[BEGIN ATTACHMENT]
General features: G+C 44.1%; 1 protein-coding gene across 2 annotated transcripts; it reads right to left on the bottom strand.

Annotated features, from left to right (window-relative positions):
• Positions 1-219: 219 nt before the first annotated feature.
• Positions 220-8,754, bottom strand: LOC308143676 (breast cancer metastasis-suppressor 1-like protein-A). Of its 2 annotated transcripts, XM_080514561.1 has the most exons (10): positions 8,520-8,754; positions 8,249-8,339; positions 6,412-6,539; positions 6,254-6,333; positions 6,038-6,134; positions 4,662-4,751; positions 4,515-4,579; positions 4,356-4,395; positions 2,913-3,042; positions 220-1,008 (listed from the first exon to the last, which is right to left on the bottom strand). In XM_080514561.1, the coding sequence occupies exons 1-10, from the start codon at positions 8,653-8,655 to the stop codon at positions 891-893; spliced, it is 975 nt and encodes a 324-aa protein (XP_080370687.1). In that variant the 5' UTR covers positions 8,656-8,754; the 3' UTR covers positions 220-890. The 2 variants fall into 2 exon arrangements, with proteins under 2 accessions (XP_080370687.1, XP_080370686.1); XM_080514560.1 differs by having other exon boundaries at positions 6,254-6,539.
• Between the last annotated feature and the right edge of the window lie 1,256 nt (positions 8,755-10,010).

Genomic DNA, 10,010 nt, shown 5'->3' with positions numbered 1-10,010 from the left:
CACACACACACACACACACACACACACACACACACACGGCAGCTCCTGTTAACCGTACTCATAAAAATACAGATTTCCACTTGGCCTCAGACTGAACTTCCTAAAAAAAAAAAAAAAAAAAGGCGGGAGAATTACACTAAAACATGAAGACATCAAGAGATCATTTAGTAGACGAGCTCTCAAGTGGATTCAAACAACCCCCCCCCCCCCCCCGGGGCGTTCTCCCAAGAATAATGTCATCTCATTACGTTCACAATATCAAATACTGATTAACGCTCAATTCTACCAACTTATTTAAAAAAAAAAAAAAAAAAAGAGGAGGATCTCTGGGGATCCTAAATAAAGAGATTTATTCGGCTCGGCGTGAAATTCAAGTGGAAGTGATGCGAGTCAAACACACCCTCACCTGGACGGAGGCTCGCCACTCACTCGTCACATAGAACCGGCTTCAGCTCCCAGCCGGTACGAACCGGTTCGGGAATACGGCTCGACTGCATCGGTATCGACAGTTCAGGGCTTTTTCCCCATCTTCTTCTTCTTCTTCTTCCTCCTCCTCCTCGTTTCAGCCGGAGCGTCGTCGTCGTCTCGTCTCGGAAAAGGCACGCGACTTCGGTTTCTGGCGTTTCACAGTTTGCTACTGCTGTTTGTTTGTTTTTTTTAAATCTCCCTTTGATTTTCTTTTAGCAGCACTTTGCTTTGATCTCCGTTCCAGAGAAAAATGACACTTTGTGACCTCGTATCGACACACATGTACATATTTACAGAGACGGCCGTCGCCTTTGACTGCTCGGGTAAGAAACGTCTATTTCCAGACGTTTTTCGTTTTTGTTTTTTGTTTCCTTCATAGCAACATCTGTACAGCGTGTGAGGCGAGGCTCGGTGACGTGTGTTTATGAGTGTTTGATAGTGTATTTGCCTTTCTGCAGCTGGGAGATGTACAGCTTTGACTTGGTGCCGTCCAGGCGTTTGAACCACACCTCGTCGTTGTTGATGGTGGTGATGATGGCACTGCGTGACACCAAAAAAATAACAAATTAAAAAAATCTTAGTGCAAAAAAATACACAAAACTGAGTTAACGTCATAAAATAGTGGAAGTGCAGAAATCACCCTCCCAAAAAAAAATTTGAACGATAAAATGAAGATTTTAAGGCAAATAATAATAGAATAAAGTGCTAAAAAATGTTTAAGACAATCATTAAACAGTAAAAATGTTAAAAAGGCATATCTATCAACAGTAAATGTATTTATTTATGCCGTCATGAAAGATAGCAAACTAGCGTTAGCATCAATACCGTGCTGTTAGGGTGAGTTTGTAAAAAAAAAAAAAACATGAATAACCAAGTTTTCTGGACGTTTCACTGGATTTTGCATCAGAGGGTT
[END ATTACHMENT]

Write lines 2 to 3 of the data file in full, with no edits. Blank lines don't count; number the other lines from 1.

Annotated features, from left to right (window-relative positions):
• Positions 1-219: 219 nt before the first annotated feature.